In response to this, Alan and Atila’s team put together a top-down and bottom-up approach that focuses on immediate initiatives instead of unearthing the foundational building blocks of an organization's data exchange infrastructure. This way, when they tackle those immediate projects, the building blocks associated with those initiatives will also mature and drive pan-Canadian interoperability forward over time.
Alan articulated this strategy using the following analogy:
"Think of your house or condo that you live in; all of your building blocks are really what's behind your four walls, that's your insulation, your plumbing, your electrical, all the stuff when you're doing a renovation nobody really cares about, you leave that stuff to your contractor. Everyone focuses on the marble countertops, the dual vanity, and all that good stuff…So it's the same analogy here (pan-Canadian interoperability). Jurisdictions have said we don't want to open walls and replace foundational plumbing; they want to highlight the principal room, bathroom or kitchen they want to renovate, and over time that's how they will collectively progress all those building blocks."
Sitting in on Alan and Atila's speech reminded me how valuable the knowledge sharing at IHD truly is, as I felt very fortunate to hear two highly respected experts speak on the problem-solving techniques they’re using to extend the impact radius of data innovation in healthcare.
Overall, this eclectic range of speaking sessions kept attendees enthusiastic and engaged throughout the day, as every hour, participants were presented with a fresh opportunity to learn something that could improve their understanding of how to participate in data innovation in healthcare.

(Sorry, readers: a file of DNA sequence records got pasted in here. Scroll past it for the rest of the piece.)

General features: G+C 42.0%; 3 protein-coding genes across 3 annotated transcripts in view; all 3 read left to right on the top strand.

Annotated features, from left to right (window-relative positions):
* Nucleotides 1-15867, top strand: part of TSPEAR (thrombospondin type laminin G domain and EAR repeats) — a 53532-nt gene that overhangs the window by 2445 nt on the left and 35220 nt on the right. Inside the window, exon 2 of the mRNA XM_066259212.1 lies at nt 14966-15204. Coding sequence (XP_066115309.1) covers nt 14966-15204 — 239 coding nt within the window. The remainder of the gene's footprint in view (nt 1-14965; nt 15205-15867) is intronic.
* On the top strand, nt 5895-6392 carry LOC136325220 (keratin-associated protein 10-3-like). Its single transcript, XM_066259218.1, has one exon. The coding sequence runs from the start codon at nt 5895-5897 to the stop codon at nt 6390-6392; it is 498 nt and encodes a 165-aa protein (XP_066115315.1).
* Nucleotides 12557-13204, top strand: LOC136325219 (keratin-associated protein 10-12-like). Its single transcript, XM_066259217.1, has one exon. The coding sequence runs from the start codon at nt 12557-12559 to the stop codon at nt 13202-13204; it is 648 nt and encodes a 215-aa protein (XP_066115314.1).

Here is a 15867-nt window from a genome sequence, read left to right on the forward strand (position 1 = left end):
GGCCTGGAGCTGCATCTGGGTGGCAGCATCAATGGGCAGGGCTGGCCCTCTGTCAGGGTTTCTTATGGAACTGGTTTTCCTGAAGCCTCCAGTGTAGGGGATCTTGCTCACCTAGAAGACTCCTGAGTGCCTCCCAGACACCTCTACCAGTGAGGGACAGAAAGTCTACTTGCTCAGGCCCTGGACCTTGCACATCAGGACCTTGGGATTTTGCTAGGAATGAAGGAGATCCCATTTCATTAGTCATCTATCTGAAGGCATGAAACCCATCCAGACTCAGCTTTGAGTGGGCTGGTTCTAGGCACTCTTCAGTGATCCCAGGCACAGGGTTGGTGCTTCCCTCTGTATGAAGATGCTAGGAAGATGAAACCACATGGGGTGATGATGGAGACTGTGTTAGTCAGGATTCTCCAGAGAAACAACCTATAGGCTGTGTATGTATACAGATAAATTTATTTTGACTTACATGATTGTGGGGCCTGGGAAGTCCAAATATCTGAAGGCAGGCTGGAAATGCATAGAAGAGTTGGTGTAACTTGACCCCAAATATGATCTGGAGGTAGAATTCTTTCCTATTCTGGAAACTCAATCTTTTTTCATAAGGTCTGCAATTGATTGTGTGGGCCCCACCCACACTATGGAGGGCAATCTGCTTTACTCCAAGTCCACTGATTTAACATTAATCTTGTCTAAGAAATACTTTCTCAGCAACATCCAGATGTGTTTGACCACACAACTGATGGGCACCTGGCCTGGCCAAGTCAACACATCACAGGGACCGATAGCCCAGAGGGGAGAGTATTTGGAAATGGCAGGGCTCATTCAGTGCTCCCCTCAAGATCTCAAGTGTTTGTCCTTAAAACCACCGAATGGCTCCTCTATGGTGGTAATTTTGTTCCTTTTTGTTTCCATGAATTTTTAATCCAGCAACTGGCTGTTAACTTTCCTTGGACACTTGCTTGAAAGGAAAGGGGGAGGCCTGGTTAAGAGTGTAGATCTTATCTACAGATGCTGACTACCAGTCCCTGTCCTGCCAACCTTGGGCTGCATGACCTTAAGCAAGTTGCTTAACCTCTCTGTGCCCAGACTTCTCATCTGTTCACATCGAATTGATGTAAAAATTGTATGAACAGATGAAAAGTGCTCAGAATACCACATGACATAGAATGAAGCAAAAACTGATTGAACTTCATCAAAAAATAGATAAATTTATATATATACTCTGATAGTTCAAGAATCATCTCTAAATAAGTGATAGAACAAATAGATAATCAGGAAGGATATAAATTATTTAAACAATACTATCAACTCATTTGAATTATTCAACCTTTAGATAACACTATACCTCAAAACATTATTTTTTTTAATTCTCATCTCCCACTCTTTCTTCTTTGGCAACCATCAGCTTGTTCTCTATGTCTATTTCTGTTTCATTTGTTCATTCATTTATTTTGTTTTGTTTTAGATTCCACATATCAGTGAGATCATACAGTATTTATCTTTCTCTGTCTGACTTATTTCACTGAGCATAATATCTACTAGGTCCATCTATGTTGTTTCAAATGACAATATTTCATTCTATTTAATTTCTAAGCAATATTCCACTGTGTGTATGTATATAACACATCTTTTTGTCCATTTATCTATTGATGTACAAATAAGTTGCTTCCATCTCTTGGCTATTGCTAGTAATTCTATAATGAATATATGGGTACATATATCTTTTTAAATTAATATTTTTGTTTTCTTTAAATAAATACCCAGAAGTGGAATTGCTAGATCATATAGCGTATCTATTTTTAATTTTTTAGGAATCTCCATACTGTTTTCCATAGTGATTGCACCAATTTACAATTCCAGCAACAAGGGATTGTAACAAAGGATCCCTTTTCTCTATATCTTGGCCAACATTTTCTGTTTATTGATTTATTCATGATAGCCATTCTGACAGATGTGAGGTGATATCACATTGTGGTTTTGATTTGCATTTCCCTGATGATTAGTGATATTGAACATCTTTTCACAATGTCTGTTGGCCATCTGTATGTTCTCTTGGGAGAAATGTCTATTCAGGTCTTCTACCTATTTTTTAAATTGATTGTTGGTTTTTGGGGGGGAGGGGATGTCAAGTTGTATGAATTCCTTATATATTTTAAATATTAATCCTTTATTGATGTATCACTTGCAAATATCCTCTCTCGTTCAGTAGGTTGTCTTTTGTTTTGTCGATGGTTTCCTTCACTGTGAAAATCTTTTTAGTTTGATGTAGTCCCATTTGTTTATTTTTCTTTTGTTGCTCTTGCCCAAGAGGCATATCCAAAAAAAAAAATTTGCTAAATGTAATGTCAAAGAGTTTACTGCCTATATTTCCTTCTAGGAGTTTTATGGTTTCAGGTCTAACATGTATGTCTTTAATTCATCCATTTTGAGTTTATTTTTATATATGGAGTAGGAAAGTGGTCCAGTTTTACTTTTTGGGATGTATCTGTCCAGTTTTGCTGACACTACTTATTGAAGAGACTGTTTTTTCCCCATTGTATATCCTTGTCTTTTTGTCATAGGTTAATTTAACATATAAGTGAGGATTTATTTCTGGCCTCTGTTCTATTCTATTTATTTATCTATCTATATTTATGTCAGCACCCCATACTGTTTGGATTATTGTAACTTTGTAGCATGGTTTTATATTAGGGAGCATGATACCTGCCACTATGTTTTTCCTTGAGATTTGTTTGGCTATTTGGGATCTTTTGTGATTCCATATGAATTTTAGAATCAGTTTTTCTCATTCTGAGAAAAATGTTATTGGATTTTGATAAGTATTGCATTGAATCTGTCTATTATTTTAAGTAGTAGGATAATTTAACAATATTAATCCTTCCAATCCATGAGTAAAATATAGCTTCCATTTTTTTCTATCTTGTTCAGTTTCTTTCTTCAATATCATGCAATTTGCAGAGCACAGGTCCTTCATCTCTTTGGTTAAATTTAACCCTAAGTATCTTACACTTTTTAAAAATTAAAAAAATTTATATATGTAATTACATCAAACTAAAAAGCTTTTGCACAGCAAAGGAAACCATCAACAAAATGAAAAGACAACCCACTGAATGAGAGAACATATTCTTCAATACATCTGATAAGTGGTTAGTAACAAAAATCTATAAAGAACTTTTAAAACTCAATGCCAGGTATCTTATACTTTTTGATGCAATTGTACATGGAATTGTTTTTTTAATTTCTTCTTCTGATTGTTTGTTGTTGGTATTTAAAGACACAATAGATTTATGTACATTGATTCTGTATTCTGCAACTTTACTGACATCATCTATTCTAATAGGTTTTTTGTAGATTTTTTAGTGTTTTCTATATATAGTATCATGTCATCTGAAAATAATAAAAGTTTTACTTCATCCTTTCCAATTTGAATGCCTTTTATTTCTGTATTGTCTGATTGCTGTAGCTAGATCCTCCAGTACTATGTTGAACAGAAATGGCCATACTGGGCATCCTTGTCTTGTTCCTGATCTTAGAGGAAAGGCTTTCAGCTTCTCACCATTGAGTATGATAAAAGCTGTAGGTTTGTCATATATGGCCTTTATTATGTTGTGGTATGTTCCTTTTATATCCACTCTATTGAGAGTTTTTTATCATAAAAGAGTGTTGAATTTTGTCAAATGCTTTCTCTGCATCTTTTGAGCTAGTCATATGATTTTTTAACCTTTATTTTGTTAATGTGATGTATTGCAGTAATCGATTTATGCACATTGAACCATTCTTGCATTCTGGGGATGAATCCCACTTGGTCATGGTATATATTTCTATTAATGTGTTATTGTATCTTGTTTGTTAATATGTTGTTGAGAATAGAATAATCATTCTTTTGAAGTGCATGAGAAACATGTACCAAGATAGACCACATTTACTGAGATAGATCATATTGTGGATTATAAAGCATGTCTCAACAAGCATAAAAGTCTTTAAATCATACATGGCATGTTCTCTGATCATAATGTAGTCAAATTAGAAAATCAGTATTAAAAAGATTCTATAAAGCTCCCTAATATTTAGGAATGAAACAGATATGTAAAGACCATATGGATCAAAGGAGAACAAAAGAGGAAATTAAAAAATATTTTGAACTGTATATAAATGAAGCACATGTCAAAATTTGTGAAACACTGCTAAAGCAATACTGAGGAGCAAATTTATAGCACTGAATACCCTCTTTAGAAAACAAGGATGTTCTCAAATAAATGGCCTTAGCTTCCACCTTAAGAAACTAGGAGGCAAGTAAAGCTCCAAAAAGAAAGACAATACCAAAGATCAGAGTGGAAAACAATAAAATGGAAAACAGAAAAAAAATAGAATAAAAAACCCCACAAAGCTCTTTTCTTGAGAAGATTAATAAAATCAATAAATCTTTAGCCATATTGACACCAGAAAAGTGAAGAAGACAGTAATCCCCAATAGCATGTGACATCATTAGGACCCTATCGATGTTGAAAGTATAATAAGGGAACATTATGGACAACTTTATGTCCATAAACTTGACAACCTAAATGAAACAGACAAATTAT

Once a session was concluded, it was capped off with a productive Q&A segment that allowed its listeners to investigate the most intriguing portion of each session with a series of thought-provoking questions.
However, while the topics were engaging and informative, the enjoyment of IHD was far wider than just its speaking sessions. Throughout the day, attendees were also encouraged to chat with fellow IHD participants, which resulted in enriching networking sessions that brought forth a palpable sense of collaborative energy throughout the whole convention center.
These networking sessions were a high note of IHD, as it was awe-inspiring to see so many key thought leaders in health IT come together to discuss and learn from each other's expertise, all with the ultimate goal of #BetterGlobalHealth.
For this reason, IHD served as a pleasant reminder of the meaningful impact in-person events can have on advancing thought leadership in the healthcare sector.
If you're interested in attending other thought leadership events like IHD, visit our Webinar and Events page on the Smile Digital Health website to learn more about our next event and how you can attend!